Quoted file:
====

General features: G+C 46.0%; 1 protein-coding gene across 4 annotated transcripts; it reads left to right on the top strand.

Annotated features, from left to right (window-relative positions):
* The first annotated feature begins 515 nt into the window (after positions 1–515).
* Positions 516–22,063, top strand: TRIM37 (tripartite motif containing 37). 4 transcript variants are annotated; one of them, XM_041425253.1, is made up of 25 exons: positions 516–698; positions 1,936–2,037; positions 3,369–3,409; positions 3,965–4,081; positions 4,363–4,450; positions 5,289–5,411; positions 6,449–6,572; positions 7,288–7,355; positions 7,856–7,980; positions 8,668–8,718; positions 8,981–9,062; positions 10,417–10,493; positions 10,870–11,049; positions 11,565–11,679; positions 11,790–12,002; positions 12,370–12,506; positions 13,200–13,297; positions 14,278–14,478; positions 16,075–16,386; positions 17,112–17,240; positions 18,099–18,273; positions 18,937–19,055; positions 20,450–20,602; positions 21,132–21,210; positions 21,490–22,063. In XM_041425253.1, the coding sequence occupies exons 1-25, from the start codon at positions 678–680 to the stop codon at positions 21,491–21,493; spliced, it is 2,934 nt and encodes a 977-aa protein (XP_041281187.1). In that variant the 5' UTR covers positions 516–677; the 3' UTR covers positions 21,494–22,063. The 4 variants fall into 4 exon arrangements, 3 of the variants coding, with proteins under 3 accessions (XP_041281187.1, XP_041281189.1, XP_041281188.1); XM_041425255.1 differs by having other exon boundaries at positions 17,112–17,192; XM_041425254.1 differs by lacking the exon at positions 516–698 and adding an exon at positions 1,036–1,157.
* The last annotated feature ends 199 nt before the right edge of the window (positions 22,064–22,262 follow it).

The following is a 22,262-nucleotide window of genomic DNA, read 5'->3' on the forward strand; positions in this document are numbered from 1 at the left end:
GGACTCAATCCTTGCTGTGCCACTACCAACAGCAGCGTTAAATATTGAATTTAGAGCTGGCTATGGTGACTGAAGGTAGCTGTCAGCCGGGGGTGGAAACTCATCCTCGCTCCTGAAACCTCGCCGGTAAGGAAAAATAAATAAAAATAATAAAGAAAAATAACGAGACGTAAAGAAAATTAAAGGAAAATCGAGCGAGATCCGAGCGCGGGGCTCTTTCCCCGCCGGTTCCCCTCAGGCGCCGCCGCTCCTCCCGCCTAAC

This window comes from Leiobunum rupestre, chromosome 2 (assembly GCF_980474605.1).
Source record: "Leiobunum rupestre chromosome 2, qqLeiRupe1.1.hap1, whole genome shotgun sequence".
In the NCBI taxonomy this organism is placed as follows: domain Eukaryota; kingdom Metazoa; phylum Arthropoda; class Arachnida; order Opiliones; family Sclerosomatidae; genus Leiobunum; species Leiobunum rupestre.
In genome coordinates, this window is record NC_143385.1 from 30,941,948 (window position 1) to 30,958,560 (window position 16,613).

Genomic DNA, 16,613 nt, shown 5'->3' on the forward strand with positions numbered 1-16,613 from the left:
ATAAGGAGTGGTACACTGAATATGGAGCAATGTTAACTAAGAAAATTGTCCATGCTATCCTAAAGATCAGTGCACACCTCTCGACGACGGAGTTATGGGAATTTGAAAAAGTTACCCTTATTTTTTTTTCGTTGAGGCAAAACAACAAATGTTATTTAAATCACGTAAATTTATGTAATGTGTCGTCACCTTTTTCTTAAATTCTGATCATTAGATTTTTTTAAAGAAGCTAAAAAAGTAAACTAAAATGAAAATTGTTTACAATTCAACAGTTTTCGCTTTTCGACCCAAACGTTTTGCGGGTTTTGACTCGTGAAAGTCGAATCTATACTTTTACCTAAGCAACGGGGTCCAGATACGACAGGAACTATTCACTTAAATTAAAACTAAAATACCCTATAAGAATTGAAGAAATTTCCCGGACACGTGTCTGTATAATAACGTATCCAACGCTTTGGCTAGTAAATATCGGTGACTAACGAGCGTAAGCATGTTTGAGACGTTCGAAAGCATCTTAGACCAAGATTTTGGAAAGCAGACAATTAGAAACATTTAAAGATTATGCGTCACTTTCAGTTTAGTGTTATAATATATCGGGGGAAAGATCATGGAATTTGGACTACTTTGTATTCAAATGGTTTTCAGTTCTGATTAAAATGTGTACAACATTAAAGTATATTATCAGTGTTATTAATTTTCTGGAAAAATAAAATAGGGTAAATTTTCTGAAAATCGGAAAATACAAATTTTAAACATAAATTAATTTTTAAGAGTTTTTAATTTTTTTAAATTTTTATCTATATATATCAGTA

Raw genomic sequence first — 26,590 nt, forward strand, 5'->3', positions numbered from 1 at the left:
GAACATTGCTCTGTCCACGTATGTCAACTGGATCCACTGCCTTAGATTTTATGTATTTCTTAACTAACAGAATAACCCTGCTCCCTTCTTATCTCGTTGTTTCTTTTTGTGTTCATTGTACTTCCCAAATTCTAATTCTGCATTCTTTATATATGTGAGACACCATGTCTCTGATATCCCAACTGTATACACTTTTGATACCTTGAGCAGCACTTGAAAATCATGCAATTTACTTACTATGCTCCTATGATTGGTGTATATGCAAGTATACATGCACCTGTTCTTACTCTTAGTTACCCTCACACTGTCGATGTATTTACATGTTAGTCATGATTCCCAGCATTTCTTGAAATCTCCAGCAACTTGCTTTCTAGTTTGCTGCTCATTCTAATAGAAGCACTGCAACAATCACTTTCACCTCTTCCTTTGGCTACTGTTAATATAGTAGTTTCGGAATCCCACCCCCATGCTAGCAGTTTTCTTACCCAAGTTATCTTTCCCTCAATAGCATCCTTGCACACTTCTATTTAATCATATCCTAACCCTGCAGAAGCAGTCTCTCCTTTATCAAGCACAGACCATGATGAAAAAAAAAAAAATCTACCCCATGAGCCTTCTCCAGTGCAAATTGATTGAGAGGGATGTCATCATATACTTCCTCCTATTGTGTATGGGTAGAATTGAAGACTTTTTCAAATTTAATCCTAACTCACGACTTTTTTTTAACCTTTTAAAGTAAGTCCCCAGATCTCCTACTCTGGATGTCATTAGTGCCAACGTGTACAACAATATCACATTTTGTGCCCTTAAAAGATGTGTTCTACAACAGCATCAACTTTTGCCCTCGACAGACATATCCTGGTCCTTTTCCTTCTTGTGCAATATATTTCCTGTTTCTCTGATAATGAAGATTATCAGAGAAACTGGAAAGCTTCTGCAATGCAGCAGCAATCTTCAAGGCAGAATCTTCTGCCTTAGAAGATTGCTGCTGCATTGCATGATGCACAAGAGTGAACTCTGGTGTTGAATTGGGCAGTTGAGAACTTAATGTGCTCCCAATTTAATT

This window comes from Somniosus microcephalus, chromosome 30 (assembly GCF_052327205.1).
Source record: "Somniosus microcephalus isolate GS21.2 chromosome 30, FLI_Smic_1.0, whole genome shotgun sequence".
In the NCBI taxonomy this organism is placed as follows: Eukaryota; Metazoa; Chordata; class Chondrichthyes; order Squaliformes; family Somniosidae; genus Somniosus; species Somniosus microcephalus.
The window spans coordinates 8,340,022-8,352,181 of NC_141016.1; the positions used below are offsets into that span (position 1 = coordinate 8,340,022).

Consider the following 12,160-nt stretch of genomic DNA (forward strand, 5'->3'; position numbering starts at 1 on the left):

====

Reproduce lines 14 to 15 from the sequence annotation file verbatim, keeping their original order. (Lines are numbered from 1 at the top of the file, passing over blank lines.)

Raw genomic sequence first — 26,590 nt, forward strand, 5'->3', positions numbered from 1 at the left:
GAACATTGCTCTGTCCACGTATGTCAACTGGATCCACTGCCTTAGATTTTATGTATTTCTTAACTAACAGAATAACCCTGCTCCCTTCTTATCTCGTTGTTTCTTTTTGTGTTCATTGTACTTCCCAAATTCTAATTCTGCATTCTTTATATATGTGAGACACCATGTCTCTGATATCCCAACTGTATACACTTTTGATACCTTGAGCAGCACTTGAAAATCATGCAATTTACTTACTATGCTCCTATGATTGGTGTATATGCAAGTATACATGCACCTGTTCTTACTCTTAGTTACCCTCACACTGTCGATGTATTTACATGTTAGTCATGATTCCCAGCATTTCTTGAAATCTCCAGCAACTTGCTTTCTAGTTTGCTGCTCATTCTAATAGAAGCACTGCAACAATCACTTTCACCTCTTCCTTTGGCTACTGTTAATATAGTAGTTTCGGAATCCCACCCCCATGCTAGCAGTTTTCTTACCCAAGTTATCTTTCCCTCAATAGCATCCTTGCACACTTCTATTTAATCATATCCTAACCCTGCAGAAGCAGTCTCTCCTTTATCAAGCACAGACCATGATGAAAAAAAAAAAAATCTACCCCATGAGCCTTCTCCAGTGCAAATTGATTGAGAGGGATGTCATCATATACTTCCTCCTATTGTGTATGGGTAGAATTGAAGACTTTTTCAAATTTAATCCTAACTCACGACTTTTTTTTAACCTTTTAAAGTAAGTCCCCAGATCTCCTACTCTGGATGTCATTAGTGCCAACGTGTACAACAATATCACATTTTGTGCCCTTAAAAGATGTGTTCTACAACAGCATCAACTTTTGCCCTCGACAGACATATCCTGGTCCTTTTCCTTCTTGTGCAATATATTTCCTGTTTCTCTGATAATGAAGATTATCAGAGAAACTGGAAAGCTTCTGCAATGCAGCAGCAATCTTCAAGGCAGAATCTTCTGCCTTAGAAGATTGCTGCTGCATTGCATGATGCACAAGAGTGAACTCTGGTGTTGAATTGGGCAGTTGAGAACTTAATGTGCTCCCAATTTAATT